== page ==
Sifers v. Horen

Annotate this Case

385 Mich. 195 (1971)

188 N.W.2d 623


No. 38 January Term 1971, Docket No. 52,769.

Supreme Court of Michigan.

Decided July 7, 1971.

*198 Kelly, Kelly & Kelly, for plaintiff.

Anderson, Patch, Potter & Patch, for defendant.


We are called upon in this case to construe a Michigan statute which represents an attempt on the part of the Michigan legislature to expand to its full potential limited personal jurisdiction of Michigan courts over nonresidents.[1]

Unless we are prepared to say that Michigan is forbidden by the Federal Constitution to exercise jurisdiction to the extent indicated in the statute we should not construe the statute so restrictively.

The statute uses the phrase "The transaction of any business within the state." (Emphasis added.) When we keep in mind that we are dealing not with general jurisdiction which is provided for in another part of the statute (MCLA § 600.701 [Stat Ann 1962 Rev § 27A.701]) which would expose a nonresident to suit in Michigan for any cause wherever it arose, *199 but rather with limited jurisdiction which exposes a nonresident to suit in Michigan only for a cause which arose out of the relationship serving as a basis for such jurisdiction we see no Federal Constitutional question.

The courts of those states having "long-arm" statutes similar to that of Michigan which confer, specifically, limited personal jurisdiction over defendants based on "the transaction of any business within the state," have generally construed their statutes as extending the state's jurisdiction to the farthest limits permitted by due process.

Colorado: Safari Outfitters, Inc. v. Superior Court of Denver (1968), 167 Colo 456 (448 P2d 783); Illinois: Koplin v. Thomas (1966), 73 Ill App 2d 242 (219 NE2d 646); Ziegler v. Hodges (1967), 80 Ill App 2d 210 (224 NE2d 12); Tennessee: The Hamilton National Bank of Chattanooga v. Russell (ED Tenn, 1966), 261 F Supp 145.

The phrase "transaction of any business" is construed as broader than "doing business". New York: Simonson v. International Bank (1964), 14 NY2d 281 (251 NYS2d 433, 200 NE2d 427); Illinois: Lurie v. Rupe (1964), 51 Ill App 2d 164 (201 NE2d 158), cert den 380 US 964 (85 S Ct 1108, 14 L Ed 2d 154); Haas v. Fancher Furniture Company (ND Ill, 1957), 156 F Supp 564.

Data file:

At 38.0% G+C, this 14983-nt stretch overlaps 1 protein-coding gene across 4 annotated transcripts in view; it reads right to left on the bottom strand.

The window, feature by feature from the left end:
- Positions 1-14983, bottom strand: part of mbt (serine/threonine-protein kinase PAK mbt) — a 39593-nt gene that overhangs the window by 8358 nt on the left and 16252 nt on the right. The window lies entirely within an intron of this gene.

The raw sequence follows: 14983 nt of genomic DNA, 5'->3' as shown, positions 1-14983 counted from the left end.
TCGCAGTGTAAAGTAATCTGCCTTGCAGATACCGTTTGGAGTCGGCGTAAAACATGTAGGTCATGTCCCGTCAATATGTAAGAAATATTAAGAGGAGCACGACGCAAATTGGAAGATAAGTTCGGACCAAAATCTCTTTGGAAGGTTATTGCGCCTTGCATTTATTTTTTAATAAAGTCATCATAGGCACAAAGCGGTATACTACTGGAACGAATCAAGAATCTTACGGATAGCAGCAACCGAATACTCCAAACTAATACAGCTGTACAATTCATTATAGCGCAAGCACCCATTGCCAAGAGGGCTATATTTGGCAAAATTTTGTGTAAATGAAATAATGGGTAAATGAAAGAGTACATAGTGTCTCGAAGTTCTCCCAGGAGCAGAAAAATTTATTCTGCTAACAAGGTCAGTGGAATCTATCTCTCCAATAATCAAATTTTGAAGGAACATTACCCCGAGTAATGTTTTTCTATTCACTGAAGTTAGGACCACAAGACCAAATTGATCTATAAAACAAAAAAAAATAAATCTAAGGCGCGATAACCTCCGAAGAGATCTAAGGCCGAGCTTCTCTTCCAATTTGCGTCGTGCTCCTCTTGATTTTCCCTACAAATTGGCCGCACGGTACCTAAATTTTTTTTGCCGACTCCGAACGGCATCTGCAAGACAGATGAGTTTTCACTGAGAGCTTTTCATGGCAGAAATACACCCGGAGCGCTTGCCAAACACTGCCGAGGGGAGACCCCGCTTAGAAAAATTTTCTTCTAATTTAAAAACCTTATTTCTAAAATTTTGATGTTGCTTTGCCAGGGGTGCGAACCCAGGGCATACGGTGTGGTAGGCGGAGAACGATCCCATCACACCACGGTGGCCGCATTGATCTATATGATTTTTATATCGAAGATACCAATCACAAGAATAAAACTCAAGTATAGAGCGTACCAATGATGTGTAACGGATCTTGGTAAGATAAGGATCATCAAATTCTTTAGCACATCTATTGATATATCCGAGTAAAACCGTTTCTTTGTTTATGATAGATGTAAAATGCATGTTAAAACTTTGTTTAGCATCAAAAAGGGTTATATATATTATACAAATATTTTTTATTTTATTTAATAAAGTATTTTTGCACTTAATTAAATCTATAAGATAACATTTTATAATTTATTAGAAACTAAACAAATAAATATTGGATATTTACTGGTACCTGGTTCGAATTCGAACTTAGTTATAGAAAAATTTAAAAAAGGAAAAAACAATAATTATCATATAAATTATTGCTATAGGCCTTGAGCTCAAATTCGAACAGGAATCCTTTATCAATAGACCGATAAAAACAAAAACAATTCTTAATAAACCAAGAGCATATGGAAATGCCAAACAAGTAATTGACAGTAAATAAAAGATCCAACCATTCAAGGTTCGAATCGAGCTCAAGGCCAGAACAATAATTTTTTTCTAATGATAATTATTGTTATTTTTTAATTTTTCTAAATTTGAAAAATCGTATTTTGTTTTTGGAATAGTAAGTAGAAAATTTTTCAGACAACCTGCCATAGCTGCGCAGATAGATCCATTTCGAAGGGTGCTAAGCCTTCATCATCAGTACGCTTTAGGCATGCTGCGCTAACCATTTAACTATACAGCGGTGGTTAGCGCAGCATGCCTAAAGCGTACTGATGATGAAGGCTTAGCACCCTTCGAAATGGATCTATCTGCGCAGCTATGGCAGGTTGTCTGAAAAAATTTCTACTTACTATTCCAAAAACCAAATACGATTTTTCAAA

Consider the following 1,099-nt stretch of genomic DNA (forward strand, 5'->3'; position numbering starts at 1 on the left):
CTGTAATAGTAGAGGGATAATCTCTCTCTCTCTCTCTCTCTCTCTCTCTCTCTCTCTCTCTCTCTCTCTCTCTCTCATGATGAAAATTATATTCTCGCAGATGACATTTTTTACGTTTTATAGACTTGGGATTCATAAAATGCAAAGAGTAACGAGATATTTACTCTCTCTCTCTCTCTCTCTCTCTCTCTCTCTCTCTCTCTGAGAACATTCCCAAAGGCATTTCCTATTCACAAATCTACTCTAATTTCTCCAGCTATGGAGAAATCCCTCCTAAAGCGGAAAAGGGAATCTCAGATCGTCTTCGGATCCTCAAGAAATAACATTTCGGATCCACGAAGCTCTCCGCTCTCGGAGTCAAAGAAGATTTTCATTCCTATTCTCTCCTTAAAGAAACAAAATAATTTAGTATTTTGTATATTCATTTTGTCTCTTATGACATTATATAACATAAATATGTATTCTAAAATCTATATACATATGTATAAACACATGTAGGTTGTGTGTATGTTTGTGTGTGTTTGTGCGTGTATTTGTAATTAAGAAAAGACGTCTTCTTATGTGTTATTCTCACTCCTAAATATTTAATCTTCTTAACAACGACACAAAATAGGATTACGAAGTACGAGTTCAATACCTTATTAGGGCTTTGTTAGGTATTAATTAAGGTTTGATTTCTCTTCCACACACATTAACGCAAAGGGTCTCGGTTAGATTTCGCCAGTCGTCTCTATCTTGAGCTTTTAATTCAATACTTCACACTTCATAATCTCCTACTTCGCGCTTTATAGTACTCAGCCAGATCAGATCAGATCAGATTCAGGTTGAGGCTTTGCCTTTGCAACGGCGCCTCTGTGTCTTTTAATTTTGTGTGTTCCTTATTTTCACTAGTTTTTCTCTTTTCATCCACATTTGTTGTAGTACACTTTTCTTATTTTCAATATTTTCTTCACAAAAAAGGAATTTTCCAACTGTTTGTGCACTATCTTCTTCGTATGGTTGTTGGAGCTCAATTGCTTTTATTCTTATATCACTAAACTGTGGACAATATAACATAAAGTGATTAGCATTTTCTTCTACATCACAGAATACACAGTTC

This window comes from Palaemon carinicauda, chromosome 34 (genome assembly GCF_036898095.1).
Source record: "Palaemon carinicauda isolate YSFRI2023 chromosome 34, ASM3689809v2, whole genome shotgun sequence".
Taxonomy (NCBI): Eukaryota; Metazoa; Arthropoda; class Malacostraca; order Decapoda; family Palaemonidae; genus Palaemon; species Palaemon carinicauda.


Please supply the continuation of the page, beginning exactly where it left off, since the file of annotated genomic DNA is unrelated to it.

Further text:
It can scarcely be doubted that the negotiations in Michigan resulting in defendant's retainer come within the concept of the transaction of "any"[2] business.

Neither does any valid basis for distinction for *200 this consideration appear from the fact that the retainer involved a professional relationship.

In my view the Court of Appeals correctly analyzed the case and applied the sounder rule.

I vote to affirm.

T.M. KAVANAGH, C.J., and BLACK, ADAMS, and WILLIAMS, JJ., concurred with T.G. KAVANAGH, J.

SWAINSON, J. (dissenting).

This case involves the construction to be given to the Michigan long-arm statute (MCLA § 600.705, subdivisions [1] and [2] [Stat Ann 1962 Rev § 27 A. 705, subdivisions (1) and (2)]). The statute provides in pertinent part:

"The existence of any of the following relationships between an individual or his agent and the state shall constitute a sufficient basis of jurisdiction to enable the courts of record of this state to exercise limited personal jurisdiction over such individual and to enable such courts to render personal judgments against such individual or his representative arising out of the act or acts which create any of the following relationships:

"(1) The transaction of any business within the state.

"(2) The doing or causing any act to be done, kr consequences to occur, in the state resulting in an action for tort."